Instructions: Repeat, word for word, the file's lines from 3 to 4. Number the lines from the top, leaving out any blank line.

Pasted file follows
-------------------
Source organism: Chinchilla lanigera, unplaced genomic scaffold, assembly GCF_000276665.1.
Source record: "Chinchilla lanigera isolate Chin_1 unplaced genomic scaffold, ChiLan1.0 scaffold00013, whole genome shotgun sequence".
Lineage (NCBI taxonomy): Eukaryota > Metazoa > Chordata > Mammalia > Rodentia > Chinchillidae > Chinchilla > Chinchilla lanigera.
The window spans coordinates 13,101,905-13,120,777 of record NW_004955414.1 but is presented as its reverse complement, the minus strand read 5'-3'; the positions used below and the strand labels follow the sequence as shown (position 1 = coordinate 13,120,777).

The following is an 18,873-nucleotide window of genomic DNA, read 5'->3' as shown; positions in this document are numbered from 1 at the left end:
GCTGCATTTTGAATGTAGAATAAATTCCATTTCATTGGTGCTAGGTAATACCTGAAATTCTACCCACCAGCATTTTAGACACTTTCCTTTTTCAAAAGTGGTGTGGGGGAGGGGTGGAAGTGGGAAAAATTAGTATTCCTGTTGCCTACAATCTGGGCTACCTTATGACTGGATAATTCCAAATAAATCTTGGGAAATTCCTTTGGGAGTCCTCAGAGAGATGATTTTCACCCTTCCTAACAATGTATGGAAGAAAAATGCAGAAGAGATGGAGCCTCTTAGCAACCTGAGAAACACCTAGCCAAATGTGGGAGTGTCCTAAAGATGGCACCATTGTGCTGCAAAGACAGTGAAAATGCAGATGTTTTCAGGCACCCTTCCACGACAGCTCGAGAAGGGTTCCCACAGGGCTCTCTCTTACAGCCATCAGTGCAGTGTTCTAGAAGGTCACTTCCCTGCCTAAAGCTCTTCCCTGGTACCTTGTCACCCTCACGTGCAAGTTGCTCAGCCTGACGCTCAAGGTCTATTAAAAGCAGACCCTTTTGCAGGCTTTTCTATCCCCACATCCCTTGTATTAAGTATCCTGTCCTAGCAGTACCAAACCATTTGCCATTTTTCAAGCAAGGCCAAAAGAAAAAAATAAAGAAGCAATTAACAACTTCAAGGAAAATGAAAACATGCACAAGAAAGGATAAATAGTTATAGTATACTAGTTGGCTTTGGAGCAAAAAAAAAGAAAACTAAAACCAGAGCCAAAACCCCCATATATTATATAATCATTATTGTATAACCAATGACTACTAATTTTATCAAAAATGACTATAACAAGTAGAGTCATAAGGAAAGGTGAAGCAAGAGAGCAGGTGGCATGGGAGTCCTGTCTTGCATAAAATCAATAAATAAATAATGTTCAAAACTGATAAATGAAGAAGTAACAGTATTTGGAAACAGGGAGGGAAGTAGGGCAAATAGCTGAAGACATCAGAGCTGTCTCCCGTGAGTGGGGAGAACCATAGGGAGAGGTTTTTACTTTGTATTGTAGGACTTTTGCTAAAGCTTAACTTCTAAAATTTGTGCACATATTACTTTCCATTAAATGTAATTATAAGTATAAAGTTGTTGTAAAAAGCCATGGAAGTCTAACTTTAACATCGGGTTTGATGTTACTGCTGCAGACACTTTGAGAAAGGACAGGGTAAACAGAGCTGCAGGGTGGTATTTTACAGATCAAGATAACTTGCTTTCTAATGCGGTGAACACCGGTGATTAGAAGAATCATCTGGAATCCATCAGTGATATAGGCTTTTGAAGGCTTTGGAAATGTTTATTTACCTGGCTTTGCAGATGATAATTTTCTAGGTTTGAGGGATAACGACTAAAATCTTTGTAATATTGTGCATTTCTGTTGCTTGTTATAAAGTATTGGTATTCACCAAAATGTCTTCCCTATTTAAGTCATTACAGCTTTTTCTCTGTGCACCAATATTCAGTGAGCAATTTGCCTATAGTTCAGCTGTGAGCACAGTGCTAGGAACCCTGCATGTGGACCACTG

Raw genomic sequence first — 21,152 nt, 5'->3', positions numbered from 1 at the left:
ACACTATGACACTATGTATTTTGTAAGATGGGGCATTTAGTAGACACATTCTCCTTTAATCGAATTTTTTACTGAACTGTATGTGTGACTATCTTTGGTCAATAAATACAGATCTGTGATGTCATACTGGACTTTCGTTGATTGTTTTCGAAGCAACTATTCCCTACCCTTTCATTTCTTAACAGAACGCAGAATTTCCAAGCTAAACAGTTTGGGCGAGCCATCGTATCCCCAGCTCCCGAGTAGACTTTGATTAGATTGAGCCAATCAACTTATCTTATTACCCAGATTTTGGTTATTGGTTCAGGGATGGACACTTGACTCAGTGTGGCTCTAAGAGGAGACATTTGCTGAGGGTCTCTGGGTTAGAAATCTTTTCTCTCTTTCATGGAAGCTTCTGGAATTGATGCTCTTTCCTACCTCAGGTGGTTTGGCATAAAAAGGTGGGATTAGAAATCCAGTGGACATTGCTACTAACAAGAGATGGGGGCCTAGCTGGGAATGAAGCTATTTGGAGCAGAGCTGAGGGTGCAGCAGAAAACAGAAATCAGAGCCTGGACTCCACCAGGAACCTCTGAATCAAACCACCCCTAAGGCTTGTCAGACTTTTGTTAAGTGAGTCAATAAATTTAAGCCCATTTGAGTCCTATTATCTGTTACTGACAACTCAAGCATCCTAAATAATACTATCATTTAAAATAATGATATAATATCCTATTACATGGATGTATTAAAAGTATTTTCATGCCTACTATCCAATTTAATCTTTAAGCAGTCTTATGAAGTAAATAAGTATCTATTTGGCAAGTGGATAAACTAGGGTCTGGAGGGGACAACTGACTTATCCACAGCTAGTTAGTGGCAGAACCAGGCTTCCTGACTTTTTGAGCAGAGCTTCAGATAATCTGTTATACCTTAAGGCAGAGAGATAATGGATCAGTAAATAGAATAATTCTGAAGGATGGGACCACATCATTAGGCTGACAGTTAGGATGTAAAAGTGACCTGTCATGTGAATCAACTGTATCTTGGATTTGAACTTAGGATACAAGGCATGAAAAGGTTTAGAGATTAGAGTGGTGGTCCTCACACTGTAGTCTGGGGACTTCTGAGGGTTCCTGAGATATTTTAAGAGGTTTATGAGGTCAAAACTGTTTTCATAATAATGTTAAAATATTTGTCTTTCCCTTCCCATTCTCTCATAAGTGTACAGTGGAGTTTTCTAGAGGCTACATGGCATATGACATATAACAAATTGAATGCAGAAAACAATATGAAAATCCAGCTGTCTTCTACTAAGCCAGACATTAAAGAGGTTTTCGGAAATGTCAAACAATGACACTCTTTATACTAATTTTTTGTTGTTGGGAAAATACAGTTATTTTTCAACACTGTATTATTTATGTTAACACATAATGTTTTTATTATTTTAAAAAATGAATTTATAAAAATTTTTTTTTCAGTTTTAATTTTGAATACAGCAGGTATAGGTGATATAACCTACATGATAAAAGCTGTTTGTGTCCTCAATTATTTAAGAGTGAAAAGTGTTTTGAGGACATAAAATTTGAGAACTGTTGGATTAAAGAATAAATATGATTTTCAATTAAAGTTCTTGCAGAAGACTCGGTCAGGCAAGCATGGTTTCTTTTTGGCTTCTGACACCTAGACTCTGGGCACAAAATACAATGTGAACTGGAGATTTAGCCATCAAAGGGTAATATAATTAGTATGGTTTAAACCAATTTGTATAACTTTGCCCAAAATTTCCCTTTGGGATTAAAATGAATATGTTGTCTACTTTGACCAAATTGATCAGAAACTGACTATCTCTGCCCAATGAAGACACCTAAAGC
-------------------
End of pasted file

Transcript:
Lineage (NCBI taxonomy): Eukaryota > Metazoa > Chordata > Mammalia > Rodentia > Chinchillidae > Chinchilla > Chinchilla lanigera.
The window spans coordinates 13,101,905-13,120,777 of record NW_004955414.1 but is presented as its reverse complement, the minus strand read 5'-3'; the positions used below and the strand labels follow the sequence as shown (position 1 = coordinate 13,120,777).